The ability to sew and quilt is considered a hobby to most Americans, but in Corinto, Nicaragua learning how to sew can change a woman’s life and bring her out of bondage.
Cheyenne and Arellys Bodie, missionaries for Light and Life Missions and residents of Santa Rosa County, said last year their ministry began Honor House, a humanitarian outreach, teaching sewing skills to women rescued out of human trafficking, prostitution and drug addiction.
“Honor House was built to empower these women to be able to support themselves and their families,” said Cheyenne Bodie.
He said Corinto, the largest port city in Nicaragua, is a major port in which trafficking victims come through as a gateway into Latin America and North America.
“If the girls kidnapped in Nigeria were to be sent into Latin America and North America there is a significant chance they would come through Corinto,” said Cheyenne Bodie.
The Bodies are non-resident missionaries, meaning they spend half of their year in their home country and half in their field of service. “This is to keep money donated to the mission going directly to the mission instead of providing for the family,” he said. They began their service with International Gospel Outreach in 2002. Cheyenne said his first trip to Nicaragua was in 1999 where the mission group built a church. “From that point on I was committed to the people of Nicaragua,” he said. It was this trip he met his wife Arellys.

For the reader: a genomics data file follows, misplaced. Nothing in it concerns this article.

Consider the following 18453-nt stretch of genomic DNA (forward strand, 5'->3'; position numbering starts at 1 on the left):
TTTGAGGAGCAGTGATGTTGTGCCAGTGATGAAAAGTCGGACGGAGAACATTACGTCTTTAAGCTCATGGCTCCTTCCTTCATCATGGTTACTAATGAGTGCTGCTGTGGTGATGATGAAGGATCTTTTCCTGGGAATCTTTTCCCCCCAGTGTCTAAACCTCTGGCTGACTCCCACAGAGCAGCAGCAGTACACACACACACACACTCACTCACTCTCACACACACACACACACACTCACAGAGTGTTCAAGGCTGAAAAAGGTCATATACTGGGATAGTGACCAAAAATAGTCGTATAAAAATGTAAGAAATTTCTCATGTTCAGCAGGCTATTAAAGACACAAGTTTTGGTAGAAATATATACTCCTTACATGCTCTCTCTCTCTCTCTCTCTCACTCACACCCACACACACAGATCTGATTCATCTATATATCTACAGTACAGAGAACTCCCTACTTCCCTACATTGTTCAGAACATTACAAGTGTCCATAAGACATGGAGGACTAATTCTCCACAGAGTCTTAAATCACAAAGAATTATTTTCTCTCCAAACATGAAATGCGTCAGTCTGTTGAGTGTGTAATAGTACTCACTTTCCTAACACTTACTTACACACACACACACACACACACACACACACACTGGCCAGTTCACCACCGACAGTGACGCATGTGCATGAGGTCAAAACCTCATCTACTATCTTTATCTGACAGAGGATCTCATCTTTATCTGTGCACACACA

The vocational ministry, he said, opens a doorway from a life of bondage. Currently, Honor House is working with 9 women and during the upcoming summer months they expect to expand the ministry, rescuing more women. He said 3 percent of girls between the ages of 10 through 14 become pregnant; 92 percent of prostitutes are between the ages of 12 and 18; 3 percent of girls are trafficked in Nicaragua.
“Nicaragua is becoming a country of origin for human trafficking. More and more they are taking their own people into it. It is no longer just a doorway,” said Cheyenne.
“Nicaragua is a beautiful country with giving people. It is one of the poorest countries in Latin America if not the poorest. It is often considered the poorest country in the Western Hemisphere. Most are culturally Catholic. The largest evangelical denomination is Assembly of God,” he said.
Cheyenne said the challenge in ministering to the people of Nicaragua is not a spiritual challenge but a physical challenge. He said ministering to their physical needs empowers them to overcoming their circumstances. They are hungry, said Cheyenne. They are broken and ready for salvation.
“Once they’ve received Christ, the challenge is sustaining their conversion because of their circumstances. 40 percent suffer from malnutrition. 1.6 million children are in poverty,” he said.
“Poor people in the United States have cell phones, microwaves, and can buy cigarettes,” he said, “This is not the case in Nicaragua. They have nothing.”
For more information about Light and Life Missions call 791-4978 or visit the website at www.lightandlifemissions.org.